Employers have a responsibility to their workers and insure that their safety is not put at risk while they are in operation. Zuckerman Law – Employment and Whistleblower Law Firm offers excellent info on this. Employers are required to do this by conducting appropriate workplace risk assessments, ensuring that machines and facilities are in good working order and are properly maintained, and ensuring that the workforce as a whole is free of hazards.
Typically when an employee is worried that something, or someone at work, poses a risk to their health and/or the wellbeing of others, they discuss the matter with a senior staff member, such as a line manager, and the issues of the employee are addressed in detail. It would then be best practice for the contractor to fully investigate the complaints of the workers with a view to mitigating any potential risk.
Furthermore, in the case the employer does not take the employee’s concerns seriously, or the employer does not take adequate steps to rectify the problem, the employee should believe that there is still cause for concern and that the matter needs to be addressed elsewhere. Of starters, the employee might wants to disclose the matter to the HSE, police or media who may be investigating.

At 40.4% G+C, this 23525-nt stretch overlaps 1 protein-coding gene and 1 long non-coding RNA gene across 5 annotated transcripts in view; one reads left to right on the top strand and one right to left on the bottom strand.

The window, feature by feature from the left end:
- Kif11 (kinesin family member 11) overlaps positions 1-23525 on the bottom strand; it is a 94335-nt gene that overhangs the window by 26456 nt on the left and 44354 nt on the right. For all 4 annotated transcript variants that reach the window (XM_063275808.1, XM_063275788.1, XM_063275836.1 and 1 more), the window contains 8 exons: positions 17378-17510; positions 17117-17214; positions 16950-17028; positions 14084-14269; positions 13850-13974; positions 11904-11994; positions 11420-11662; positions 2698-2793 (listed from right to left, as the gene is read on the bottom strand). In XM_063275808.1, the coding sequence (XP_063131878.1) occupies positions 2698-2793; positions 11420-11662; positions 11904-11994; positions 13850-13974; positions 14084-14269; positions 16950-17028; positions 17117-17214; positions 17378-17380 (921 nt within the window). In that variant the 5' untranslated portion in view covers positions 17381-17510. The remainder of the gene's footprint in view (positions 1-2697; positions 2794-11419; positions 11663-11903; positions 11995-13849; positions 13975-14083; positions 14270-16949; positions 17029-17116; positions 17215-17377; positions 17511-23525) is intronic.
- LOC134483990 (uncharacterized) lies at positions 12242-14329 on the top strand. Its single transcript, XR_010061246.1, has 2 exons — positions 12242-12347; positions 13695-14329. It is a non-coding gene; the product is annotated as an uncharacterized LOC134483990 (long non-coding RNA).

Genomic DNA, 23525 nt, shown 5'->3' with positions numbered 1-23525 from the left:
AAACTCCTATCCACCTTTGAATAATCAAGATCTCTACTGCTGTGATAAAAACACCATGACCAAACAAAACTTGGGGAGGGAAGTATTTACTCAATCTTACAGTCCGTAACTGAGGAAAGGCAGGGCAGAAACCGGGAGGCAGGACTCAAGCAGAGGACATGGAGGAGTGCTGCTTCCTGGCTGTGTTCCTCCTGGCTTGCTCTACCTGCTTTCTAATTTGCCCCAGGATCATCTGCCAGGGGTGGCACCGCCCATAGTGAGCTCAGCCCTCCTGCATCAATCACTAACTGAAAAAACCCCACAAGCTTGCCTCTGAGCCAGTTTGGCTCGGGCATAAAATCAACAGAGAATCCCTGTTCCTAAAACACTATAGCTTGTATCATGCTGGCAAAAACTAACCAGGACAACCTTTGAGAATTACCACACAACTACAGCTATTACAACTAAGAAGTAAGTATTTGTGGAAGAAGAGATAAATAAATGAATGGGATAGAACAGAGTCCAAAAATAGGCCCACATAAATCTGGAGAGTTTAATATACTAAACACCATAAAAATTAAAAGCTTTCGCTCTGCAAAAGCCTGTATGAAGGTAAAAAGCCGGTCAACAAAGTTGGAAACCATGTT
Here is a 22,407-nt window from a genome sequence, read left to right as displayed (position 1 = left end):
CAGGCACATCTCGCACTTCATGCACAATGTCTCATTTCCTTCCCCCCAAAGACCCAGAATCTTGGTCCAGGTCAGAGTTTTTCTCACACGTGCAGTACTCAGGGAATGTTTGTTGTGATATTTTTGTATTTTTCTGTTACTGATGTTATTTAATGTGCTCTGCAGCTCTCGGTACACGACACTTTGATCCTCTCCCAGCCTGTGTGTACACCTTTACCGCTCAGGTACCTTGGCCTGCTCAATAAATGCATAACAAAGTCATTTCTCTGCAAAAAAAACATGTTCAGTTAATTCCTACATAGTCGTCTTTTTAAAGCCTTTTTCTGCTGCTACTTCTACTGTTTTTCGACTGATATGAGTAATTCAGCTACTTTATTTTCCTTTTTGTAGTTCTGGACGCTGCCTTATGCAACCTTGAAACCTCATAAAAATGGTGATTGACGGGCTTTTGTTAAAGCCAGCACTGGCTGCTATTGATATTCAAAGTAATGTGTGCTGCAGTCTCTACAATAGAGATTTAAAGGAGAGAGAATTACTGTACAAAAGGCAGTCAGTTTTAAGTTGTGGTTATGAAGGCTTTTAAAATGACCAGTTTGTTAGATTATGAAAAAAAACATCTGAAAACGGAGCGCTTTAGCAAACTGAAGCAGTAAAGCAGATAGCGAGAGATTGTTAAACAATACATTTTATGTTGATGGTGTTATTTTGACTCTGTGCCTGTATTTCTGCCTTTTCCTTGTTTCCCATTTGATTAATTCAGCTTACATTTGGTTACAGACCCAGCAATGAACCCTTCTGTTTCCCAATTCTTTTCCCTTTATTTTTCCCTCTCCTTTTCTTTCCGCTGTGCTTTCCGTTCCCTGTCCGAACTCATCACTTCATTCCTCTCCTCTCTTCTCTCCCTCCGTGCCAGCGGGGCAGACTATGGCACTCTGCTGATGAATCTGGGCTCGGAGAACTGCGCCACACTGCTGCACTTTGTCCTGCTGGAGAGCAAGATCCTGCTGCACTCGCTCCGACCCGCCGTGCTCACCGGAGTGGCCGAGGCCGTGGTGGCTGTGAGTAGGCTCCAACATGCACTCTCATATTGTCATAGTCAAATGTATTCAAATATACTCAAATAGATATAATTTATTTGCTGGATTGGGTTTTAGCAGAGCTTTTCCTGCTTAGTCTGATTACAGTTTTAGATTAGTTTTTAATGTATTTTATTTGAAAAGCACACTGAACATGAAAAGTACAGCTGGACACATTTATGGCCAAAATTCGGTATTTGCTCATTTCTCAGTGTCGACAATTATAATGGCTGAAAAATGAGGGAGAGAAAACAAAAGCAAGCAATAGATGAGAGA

The Public Interest Transparency Act 1998′ provides protection for an individual who speaks to his boss on his problems-i.e.’ blows the whistle’ The act notes that his boss should not handle an individual who allows a declaration about his concerns regarding a safety issue to the detriment of it. The act’s purpose is to allow issues to be resolved and rectified before harm is caused. If the act was not in effect, workers may feel less secure and thus may be less inclined to’ blow the whistle’ about what is sure to be very real health and safety issues.
Sources of whistleblowing involve allegations of untrained or inadequately trained nurses prescribing medicine to patients, claims regarding improper charges, incorrect product information or abuse of equipment.